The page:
SPRITES & FLARES: PROMPTS RESPONSE FEATURE
LOIS BASSEN: ORRERY
Interview with L. S. Bassen
Amber: First of all, I admire your decision to collaborate with fellow artist, Mike Stanko, in order to fully bring this piece to life. What initially inspired you to write “Orrery?”
Lois: Two inspirations: (1) the lasting effect of seeing an orrery decades ago in high school Earth Science, when I grasped that humans could/did model/understand, find images/objects for Reality and (2) clearly, at the poem’s end, some heartbreak had found its useful metaphor. The orrery is a perfect image of the connection one never severs though direct contact ceases.
Amber: To which prompt were you responding?
Lois: Sorry I don’t have the choices in front of me now, but my recollection is that it was about astronomy … which always compels me (my niece is an astronomer).
Amber: Finding another artist to complement your writing can be a daunting task, but the combination of painting and poem works beautifully for you. How did the two of you come together and decide to join art forms?
Lois: It is a joyful, provocative experience, working with/through another medium. I imagine it’s a lot like being a translator. In our case, I met Mike Stanko with his wonderful wife Karen Zang (also an artist) at a party about a dozen years ago. I appreciated the unaffected delight of his paintings and admired his energy and constant evolution. Over time, as he had more/successful gallery shows in NY/LI, he asked me to write something to accompany the images he published in calendars that sold out immediately. The calendar writing developed into our plan for a collection of collaborated work (we’ve titled SCENE & SAID) that went beyond months of the year as the organizing principle to paintings he chose for me to react to – just because we wanted something like this for ourselves and people who were asking for more.
Amber: Is poetry your preferred medium?
Lois: I always love this question and how people answer it. My reaction is that whatever one’s ‘modeling’ mechanism (art and/or science), humans are prompted by necessity to make sense of Reality for survival and in the luxury of protected Spaces, to aspire to aesthetic/moral/mechanical beauty/efficiency. So – shorter (better) answer: some ‘translations’ of understanding arrive in my head as phrases, word clusters (poems) … others arrive as characters with plotlines (fiction/drama). I don’t prefer one to the other; I receive constant ‘reports’ from Reality just as my eyes receive light, and my brain/mind makes of them what it wills.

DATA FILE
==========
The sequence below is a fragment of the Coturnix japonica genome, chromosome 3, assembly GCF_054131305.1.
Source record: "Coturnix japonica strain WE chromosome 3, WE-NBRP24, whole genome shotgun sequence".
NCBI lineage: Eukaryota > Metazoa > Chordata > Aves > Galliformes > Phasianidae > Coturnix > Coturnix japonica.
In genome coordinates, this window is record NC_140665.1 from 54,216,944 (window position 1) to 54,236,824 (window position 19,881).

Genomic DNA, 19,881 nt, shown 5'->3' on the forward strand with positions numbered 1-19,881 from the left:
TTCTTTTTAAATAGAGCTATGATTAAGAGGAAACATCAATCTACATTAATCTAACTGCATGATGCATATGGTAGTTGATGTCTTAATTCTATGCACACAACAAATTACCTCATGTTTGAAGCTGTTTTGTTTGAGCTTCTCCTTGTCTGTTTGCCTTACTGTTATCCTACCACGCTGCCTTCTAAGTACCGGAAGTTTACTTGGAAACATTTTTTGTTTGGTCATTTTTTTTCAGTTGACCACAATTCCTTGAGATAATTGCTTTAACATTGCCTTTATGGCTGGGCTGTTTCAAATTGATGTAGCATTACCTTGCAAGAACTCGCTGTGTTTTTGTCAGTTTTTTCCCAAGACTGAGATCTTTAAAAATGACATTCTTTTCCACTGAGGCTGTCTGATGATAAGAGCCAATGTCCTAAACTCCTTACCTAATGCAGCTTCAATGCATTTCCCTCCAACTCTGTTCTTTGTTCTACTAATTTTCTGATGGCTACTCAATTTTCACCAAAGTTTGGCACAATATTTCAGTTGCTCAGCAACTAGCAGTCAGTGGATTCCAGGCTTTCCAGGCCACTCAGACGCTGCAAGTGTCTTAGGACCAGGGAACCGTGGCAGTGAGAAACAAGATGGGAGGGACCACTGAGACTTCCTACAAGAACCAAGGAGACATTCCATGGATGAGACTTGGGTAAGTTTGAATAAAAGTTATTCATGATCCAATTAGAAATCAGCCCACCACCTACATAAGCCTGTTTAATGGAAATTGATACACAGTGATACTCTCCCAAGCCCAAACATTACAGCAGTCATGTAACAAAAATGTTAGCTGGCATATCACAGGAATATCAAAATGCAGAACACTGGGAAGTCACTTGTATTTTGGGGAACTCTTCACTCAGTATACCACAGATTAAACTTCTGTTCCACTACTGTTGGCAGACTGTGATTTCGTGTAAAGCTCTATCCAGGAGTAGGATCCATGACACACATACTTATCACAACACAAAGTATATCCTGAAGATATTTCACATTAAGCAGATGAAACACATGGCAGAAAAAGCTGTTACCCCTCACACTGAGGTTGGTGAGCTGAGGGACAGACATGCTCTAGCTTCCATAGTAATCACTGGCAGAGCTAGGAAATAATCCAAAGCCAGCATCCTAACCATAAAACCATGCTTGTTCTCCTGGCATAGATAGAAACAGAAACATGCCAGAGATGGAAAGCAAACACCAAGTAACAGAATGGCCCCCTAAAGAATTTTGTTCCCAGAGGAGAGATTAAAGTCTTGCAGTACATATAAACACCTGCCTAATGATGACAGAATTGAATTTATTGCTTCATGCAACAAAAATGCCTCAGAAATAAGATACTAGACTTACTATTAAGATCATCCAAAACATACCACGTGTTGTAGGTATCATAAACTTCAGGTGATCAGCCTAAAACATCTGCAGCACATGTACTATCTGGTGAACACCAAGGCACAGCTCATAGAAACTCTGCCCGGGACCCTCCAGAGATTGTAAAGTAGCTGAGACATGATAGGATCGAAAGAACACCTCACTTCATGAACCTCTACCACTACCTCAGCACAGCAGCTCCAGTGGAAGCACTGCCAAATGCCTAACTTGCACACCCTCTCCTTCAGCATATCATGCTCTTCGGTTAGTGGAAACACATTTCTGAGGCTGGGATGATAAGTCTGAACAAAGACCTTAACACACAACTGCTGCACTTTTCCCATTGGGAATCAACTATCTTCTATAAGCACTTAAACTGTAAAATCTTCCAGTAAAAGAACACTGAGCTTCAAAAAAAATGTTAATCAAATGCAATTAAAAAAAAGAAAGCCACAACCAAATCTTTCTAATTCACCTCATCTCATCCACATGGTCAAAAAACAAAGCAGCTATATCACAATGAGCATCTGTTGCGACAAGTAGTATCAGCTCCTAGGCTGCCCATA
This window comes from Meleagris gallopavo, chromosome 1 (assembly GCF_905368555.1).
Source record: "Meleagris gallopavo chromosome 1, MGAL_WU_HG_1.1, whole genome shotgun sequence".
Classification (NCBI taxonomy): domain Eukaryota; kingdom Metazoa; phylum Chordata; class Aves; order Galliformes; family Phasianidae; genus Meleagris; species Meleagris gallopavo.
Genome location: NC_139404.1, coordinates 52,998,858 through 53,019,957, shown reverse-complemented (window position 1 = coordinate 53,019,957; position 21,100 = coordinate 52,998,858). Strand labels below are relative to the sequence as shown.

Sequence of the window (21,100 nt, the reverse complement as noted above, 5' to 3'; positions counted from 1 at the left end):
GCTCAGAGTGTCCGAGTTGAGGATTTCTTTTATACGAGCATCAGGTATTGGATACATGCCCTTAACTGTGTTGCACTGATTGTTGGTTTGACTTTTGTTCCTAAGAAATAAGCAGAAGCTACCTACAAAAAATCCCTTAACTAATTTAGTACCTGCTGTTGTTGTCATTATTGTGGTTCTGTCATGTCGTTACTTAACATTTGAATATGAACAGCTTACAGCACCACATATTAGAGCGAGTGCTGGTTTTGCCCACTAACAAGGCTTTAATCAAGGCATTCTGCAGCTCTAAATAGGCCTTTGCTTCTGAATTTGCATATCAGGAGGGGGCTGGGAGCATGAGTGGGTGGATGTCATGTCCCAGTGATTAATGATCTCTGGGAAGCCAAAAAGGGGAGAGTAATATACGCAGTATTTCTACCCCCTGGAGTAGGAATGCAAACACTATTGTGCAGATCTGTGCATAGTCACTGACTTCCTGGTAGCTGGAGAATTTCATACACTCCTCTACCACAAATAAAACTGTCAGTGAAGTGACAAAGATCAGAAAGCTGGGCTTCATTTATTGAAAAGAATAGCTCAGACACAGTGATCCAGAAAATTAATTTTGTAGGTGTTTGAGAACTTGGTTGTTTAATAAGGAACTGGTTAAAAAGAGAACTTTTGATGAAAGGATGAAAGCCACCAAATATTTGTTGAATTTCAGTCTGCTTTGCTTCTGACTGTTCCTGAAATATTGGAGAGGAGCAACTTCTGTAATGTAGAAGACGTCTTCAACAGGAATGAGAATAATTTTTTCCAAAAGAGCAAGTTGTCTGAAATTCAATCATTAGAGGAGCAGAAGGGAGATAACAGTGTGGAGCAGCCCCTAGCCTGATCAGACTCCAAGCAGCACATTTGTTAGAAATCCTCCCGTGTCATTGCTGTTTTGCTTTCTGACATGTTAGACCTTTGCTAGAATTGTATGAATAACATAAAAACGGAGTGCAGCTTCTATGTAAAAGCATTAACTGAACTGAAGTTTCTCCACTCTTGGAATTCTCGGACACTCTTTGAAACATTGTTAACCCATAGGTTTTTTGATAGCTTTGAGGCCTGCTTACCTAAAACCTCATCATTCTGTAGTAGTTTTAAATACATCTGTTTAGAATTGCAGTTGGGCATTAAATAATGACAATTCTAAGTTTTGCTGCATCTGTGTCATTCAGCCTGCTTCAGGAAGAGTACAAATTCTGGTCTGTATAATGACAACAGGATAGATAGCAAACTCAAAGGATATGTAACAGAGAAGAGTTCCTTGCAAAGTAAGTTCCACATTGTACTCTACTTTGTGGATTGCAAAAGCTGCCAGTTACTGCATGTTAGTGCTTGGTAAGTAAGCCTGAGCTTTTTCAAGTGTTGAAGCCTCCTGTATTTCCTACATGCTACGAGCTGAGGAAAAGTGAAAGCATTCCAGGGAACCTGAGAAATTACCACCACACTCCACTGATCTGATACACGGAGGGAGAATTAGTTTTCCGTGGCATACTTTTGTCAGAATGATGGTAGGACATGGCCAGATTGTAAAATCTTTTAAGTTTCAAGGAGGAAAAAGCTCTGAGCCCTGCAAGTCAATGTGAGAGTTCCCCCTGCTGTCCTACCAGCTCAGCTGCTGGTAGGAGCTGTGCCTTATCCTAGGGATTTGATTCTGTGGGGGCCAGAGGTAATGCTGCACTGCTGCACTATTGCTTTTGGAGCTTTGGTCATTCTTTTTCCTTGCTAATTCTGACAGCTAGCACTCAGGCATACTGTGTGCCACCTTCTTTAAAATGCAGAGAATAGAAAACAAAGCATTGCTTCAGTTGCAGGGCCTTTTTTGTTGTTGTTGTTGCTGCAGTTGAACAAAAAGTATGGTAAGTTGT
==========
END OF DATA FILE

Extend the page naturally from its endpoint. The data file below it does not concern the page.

Amber:Your overall choice of diction is unique and admirable – could you tell us a bit more about your creative process?
Lois: Since the start of the modern era, artists have troubled themselves over individuality/originality … unique Voice. I am aware of the longer (pre-)history of artistic expression with more communal motives. So I always feel a tension between finding my own voice and just telling the damn story or getting the poem’s words to communicate … in poetry, especially, to keep the ancient goal of euphony, beauty. I love the music of words. Another goal of mine which your prompt delightfully suited is to bridge the ‘two cultures’ of art/science whose separation C.P. Snow lamented. In other words, I see the world bifocally through science AND art. I try to build a bit of that bridge when I write. My ‘creative process’ tries to create something both sides of that bridge can walk towards. One of my happiest rejections came from a journal that mistook me for a physicist!
Lois: Off the top of my head, never a great location, I guess I’d ask for most memorable/favorite other art form piece of theirs … and then ask for their response to it in their own medium. As in, which [aria/song…architecture…dance…novel…movie] always arrests you, makes you pull off the road to listen to if you’re driving, or brings you to tears, etc. Welles’s use of light or Joseph Cotton’s voice in CITIZEN KANE, for example. I think I could write a poem about Joseph Cotton’s voice in that movie or as Holly Martin in THE THIRD MAN. Someone else might be prompted to choreograph/ video a dance to the Beatles’ Fool on the Hill. Happily, etcetera.